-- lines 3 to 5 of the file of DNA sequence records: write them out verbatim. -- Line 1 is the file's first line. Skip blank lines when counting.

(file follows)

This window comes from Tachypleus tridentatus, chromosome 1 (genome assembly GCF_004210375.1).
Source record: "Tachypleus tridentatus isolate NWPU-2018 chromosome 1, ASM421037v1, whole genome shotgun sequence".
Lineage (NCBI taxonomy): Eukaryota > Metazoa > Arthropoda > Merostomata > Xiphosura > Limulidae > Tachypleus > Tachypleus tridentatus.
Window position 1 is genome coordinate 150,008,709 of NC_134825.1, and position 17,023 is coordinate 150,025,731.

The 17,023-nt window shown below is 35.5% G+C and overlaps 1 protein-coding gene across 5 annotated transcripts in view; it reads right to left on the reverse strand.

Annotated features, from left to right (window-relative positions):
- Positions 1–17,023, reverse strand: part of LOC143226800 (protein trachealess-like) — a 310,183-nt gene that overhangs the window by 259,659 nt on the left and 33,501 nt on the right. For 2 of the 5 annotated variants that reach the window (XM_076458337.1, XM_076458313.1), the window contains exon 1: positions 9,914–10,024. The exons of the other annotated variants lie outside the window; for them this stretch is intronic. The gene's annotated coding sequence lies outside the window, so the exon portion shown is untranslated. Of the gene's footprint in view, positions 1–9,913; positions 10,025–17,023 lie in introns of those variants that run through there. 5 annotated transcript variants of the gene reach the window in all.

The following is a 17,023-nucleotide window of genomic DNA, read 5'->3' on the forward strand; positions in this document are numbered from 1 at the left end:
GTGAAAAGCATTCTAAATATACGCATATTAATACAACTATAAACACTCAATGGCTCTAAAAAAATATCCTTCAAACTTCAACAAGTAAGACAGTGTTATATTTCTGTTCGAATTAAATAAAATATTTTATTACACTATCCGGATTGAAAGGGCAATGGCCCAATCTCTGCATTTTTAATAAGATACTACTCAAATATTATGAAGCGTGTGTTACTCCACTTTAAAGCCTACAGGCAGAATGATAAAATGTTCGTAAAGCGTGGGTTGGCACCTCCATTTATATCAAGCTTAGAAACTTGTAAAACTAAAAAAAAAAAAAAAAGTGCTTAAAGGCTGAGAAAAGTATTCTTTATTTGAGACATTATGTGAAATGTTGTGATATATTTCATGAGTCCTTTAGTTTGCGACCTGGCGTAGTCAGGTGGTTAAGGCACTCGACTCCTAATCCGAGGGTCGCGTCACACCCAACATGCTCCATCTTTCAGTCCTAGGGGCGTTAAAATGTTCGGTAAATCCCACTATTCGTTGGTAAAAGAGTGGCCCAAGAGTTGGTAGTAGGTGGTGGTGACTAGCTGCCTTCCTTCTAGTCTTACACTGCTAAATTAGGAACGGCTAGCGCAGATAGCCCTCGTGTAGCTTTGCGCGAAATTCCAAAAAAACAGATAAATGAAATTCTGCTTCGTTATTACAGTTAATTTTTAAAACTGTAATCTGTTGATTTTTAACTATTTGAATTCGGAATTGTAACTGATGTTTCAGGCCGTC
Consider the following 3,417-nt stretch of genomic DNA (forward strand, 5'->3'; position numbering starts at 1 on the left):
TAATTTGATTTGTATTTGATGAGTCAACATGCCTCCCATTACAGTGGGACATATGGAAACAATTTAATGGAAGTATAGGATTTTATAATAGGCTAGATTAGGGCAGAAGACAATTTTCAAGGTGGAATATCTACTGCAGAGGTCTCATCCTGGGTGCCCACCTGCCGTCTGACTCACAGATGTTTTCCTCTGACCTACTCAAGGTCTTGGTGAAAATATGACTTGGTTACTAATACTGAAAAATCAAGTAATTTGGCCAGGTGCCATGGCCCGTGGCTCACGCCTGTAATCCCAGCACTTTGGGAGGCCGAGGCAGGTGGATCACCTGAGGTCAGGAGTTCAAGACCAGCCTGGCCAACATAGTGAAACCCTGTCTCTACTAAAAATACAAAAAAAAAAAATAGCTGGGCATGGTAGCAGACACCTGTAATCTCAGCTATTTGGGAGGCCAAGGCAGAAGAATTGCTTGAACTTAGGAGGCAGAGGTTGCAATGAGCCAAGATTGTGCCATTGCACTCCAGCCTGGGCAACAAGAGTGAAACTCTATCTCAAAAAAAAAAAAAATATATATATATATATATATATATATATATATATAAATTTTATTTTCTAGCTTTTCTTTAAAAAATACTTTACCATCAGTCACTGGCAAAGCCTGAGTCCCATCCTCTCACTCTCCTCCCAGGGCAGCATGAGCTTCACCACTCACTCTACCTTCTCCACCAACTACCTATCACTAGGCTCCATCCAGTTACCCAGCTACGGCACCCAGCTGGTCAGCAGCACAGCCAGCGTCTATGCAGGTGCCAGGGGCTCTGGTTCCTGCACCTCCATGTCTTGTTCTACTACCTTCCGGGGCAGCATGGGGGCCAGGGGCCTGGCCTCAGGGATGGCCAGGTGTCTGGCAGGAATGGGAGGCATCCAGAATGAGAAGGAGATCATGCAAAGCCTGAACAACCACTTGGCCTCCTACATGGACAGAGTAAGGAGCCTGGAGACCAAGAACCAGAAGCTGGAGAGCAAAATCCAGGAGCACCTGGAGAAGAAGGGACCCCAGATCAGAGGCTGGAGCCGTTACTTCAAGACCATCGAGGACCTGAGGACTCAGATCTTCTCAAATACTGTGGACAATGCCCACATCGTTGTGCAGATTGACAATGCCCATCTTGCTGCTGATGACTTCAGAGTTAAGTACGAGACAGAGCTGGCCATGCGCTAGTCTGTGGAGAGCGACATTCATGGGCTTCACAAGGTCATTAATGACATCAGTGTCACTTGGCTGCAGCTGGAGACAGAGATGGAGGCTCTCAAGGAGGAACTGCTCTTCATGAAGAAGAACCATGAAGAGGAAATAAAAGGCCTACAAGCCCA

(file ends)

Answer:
Lineage (NCBI taxonomy): Eukaryota > Metazoa > Arthropoda > Merostomata > Xiphosura > Limulidae > Tachypleus > Tachypleus tridentatus.
Window position 1 is genome coordinate 150,008,709 of NC_134825.1, and position 17,023 is coordinate 150,025,731.

The 17,023-nt window shown below is 35.5% G+C and overlaps 1 protein-coding gene across 5 annotated transcripts in view; it reads right to left on the reverse strand.